Sadly, I am confident that none of the three books I think I might still finish by the end of the year will make it onto my best of list for 2011. This of course means that I am at liberty to unveil My Top 10 Reads of 2011 with 11 days left to go.
I did more re-reading in 2011 than I typically do and many of those might have made the cut, but I decided not to include them in the running. If I had you might have been likely to see two Brookners, another Cather (The Professor’s House), As For Me and My House by Sinclair Ross and The Ark by Margot Benary Isbert.
Honorable mentions: My Life in France by Julia Child, Shadows on the Rock by Willa Cather, The Group by Mary McCarthy, Travelling Light by Tove Jansson, and They Were Sisters and Because of the Lockwoods by Dorothy Whipple.
The New House by Lettice Cooper
I loved the narrative structure of this novel that takes place in one day. I also love a book that has a good personal breakthrough/transformation.
Miss Buncle’s Book by D.E. Stevenson
This was hands down the book most made me want to jump up and down out of sheer reading pleasure.
A Simple Heart by Gustave Flaubert
The Dead by James Joyce
Two from the Art of the Novella challenge in August. I can’t exactly put my finger on why these two stand out but I found both of them beautiful and moving in their own ways.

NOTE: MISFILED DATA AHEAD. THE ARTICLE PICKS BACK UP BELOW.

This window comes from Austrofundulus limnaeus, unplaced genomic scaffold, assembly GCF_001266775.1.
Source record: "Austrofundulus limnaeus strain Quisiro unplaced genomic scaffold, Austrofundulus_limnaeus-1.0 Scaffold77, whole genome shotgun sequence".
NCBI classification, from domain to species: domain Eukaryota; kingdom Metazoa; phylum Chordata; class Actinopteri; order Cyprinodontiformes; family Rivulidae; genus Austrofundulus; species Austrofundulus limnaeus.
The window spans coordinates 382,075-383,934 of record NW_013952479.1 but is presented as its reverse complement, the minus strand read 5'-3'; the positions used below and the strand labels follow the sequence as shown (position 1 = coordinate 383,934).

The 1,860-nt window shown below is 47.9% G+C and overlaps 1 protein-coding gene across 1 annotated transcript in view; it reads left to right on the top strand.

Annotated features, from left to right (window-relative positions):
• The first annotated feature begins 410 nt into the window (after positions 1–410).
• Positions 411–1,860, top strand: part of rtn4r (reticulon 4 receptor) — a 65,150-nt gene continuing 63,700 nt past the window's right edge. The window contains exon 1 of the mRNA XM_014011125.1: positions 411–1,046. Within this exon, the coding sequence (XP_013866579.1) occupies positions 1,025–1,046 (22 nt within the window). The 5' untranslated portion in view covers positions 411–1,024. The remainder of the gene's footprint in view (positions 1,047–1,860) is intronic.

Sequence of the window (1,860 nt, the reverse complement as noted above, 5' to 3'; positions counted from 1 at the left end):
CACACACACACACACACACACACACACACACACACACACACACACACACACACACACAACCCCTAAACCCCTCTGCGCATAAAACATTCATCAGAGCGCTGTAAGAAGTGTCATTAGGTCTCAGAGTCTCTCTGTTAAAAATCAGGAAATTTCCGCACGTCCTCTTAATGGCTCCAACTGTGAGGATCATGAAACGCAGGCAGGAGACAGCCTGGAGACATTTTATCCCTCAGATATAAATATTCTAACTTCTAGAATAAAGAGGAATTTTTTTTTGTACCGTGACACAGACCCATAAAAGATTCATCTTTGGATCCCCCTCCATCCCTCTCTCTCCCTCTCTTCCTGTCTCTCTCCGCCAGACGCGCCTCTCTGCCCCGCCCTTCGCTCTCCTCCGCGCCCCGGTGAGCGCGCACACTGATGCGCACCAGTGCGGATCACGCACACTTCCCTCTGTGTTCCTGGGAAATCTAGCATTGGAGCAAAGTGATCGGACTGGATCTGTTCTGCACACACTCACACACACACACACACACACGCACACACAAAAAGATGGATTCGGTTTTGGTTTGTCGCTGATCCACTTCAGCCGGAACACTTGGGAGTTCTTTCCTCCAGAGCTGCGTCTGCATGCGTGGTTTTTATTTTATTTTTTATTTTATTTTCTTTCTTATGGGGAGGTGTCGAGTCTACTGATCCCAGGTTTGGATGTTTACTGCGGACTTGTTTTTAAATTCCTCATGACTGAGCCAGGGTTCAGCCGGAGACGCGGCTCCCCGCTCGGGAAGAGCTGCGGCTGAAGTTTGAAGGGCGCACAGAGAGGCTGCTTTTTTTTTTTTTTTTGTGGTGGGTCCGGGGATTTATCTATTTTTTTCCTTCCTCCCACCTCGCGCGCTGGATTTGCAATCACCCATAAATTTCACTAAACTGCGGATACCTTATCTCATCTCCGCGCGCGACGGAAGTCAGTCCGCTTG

A Kind of Intimacy by Jenn Ashworth
One of the best unreliable narrators of all time. That girl is a mess!
The Fortnight in September by R.C. Sherriff
I found this one not only sweet and poignant, but I also found myself identifying with the main character.
The Skin Chairs by Barbara Comyns
I was on the fence about putting this on in the top 11 instead of Whipple’s Because of the Lockwoods. I think there are similarities in both content and quality, but since this was my first Comyns, I decided to give the berth to the newcomer.
The Magnificent Spinster by Mary Sarton
Second year in a row that a Sarton novel makes it onto my year’s best list. I think Rachel at Book Snob might agree on this one.
A Month in the Country by J.L. Carr
Beautiful, touching, transcendent.
The Glass Room by Simon Mawer
Such an amazing tale of and really great writing. If I had to choose one novel on the list that approaches being “art” I think I would choose this one.
The Hopkins Manuscript by R.C. Sherriff
Such a wonderfully cozy, kooky, sad/spooky tale of the moon slamming into Earth. Loved it.